First Drive: 2013 Ford C-Max Hybrid

If adding complexity, cost, and mass to a car is your idea of efficiency and a Toyota Prius feels too much like wearing someone else's jeans, then take note of the 2013 Ford C-Max Hybrid.

Available in Europe since 2003, the C-Max is a new nameplate for the United States. The moniker dares to convey industry slang for a C-segment vehicle that's larger than an A-segment minicar or B-segment subcompact and achieves maximum passenger volume (in this case, an impressive 99.7 cu ft). Although many years late, the C-Max Hybrid is Ford's designated Prius-fighter. And it will have help: the C-Max Energi plug-in hybrid comes soon; however, being another heavyweight on a dainty platform, the Energi will have the Hybrid's major foible: occasional ponderousness.

Beyond vehicle dynamics, though, Ford has a marketing challenge as it introduces the C-Max, a widgeon amid a flock of mallards. Nevertheless, while considering odd waterfowl, the C-Max Hybrid should most definitely be cross-shopped against the cootlike Prius v. The latter has more cargo room but can boast no other significant advantage over the Ford.

Being almost identical in dimensions and specifications to the Subaru Crosstrek XV, the C-Max easily seats five yet is a tidy 14.4 feet long. With a trapezoidal grille and swept headlamps helping to compose its mute face, it looks like the Focus Electric and in a strange way reminds us of the Dancing Bear on "Captain Kangaroo." The lobate roofline could have come from a crop-dusting airplane's canopy. Satin chrome trim along the nicely drawn beltline adds distinction. Of the same delicate scheme as the Focus Electric, the elegant 17-inch wheels caused a thrill to go up our leg. As far as looks go, the C-Max Hybrid is a camisole top and pencil skirt compared to the chintz housedress of the Prius v.

Because it starts with superior underpinnings derived from the Focus, the C-Max Hybrid offers a reasonably satisfying driving experience, too, although exhilarating isn't the superlative we would use in describing acceleration. Ford didn't give us a 0 to 60 mph figure, but we definitely couldn't keep up on Sunset Boulevard with the supermodel in her Mercedes roadster. On the other hand, in the highly unlikely event she'd been so inclined, she wouldn't have been able to tail us as we tried to elude her over the 570 miles the C-Max Hybrid can deliver on one 13.5-gallon tank of regular fuel. So take that, Beverly Hills!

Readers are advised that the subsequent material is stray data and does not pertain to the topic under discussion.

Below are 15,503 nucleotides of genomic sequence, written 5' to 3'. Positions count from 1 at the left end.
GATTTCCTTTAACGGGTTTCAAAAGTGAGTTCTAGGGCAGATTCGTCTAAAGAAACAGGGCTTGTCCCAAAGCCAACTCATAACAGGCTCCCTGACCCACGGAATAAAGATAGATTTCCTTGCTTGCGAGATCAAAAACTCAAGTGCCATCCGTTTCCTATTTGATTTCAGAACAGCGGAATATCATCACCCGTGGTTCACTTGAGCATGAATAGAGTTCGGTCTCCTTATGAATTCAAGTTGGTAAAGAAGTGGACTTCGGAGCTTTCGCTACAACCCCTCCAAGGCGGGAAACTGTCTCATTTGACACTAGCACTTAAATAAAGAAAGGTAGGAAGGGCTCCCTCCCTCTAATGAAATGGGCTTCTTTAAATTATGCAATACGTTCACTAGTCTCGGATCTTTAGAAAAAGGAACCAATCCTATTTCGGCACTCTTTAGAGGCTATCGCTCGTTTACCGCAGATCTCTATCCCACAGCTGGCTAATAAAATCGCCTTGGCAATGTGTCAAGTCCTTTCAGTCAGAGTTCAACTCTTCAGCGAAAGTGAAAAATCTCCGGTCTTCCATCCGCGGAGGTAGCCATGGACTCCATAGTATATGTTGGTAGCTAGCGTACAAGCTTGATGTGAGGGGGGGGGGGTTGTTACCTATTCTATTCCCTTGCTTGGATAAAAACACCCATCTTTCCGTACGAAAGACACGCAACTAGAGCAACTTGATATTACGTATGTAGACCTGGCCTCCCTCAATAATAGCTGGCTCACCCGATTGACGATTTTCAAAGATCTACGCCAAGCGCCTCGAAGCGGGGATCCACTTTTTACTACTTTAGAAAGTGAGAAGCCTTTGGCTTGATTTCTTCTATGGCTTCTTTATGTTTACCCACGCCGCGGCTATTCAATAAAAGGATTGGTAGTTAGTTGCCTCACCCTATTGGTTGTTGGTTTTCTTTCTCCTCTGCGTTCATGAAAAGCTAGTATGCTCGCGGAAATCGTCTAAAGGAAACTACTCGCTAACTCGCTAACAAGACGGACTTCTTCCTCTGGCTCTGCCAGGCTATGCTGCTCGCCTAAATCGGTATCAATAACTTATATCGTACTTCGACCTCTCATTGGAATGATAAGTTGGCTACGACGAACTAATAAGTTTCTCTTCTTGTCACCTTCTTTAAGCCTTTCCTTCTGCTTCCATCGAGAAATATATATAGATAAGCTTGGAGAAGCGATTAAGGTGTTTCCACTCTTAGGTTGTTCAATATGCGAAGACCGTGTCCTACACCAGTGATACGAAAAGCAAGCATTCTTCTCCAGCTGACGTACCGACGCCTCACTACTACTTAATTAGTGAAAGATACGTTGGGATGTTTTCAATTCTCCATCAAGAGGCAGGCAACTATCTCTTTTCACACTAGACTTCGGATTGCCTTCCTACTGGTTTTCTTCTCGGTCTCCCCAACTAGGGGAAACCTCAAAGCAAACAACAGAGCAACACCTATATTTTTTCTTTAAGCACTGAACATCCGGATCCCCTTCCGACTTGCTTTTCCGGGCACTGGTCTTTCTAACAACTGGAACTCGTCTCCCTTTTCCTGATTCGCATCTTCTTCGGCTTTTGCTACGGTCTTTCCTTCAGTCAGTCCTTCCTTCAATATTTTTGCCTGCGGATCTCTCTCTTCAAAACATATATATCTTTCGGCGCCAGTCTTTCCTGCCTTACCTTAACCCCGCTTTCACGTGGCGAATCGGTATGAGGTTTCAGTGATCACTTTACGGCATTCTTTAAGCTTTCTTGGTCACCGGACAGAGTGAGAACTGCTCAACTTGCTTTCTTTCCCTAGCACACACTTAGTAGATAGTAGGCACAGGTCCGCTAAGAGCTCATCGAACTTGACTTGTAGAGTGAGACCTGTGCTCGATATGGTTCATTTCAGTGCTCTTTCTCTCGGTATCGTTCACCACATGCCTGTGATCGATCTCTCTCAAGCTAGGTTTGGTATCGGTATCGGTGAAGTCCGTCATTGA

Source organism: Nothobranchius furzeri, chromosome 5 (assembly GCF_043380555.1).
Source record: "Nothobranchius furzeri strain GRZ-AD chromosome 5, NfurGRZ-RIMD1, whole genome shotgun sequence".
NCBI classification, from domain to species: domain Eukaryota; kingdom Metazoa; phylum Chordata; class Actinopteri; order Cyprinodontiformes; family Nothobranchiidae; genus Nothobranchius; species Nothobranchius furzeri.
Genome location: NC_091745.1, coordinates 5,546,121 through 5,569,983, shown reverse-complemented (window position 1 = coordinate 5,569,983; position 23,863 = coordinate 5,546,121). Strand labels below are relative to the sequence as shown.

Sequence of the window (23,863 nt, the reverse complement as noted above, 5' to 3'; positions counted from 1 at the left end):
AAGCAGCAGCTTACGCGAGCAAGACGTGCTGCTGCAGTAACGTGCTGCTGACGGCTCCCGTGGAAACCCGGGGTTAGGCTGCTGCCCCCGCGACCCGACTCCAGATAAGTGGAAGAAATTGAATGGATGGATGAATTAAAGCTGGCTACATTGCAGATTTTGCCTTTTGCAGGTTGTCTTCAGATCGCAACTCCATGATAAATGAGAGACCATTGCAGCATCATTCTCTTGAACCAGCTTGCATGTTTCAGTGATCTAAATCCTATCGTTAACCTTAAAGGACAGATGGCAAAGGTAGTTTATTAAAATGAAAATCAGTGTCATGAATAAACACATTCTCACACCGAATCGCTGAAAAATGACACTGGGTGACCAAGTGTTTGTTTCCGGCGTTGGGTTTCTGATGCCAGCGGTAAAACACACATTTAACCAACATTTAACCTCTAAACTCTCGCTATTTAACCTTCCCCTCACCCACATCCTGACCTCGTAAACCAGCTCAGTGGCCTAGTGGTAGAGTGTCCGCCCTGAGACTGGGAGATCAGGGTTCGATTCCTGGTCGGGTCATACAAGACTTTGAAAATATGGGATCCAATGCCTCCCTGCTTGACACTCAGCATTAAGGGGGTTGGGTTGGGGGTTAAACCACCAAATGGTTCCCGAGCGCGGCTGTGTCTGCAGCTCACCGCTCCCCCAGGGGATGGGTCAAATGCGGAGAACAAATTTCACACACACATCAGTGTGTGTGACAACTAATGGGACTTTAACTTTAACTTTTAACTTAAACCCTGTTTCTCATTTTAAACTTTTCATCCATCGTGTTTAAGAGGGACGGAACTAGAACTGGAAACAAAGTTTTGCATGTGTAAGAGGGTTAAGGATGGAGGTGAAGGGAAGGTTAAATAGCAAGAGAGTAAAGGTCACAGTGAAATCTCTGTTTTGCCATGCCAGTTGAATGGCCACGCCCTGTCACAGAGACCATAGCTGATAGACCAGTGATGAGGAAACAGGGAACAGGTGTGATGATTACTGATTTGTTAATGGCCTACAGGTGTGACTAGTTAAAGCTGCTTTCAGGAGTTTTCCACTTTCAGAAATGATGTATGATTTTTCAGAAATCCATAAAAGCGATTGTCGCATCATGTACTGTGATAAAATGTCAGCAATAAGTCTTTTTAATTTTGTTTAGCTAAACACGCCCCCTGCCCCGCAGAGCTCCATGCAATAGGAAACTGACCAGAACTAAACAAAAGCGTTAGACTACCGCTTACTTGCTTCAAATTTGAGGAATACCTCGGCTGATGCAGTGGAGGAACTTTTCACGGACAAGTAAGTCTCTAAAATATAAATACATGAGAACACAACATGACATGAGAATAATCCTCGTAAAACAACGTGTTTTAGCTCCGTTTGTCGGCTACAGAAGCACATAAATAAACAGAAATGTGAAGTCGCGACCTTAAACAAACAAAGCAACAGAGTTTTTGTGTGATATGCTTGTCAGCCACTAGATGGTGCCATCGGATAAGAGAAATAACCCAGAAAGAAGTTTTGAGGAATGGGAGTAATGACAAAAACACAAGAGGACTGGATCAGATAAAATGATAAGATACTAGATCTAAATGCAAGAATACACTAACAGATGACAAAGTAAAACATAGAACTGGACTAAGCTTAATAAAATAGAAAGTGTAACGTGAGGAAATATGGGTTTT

Under the C-Max Hybrid's hood is a new 2.0-liter four-cylinder of the Atkinson Cycle persuasion, which in the name of efficiency relies on extended valve openings for a lengthened power stroke. The gas engine receives assistance from a permanent-magnet AC synchronous motor and small lithium-ion battery pack to contribute as much as 35 kW of oomph, resulting in the equivalent of 188 hp. Teamed with a continuously variable transmission of Ford's own manufacture, the C-Max Hybrid achieves 47/47 mpg city/highway, which surpasses the Prius v by 3/7 mpg city/hwy. With all sirens wailing, the C-Max Hybrid hits its top speed of 115 mph. In electric mode 62 mph is possible, although we imagine the car heading from west to east across the downward sloping plain of Kansas with a mighty Chinook tailwind. If we could introduce one improvement, we would add the Crosstrek's CVT paddle shifters and emulate six fixed ratios. But a satisfactory aspect is found on the C-Max Hybrid's centrally located shift lever, where a button actuates a downhill descent mode that wakes the engine, using it as a brake -- a useful thing in the Santa Monica Mountains. We also must praise the seamless interaction between gasoline and electric powertrain components, not to mention the near invisibility of the regenerative braking system. Touche, Ford!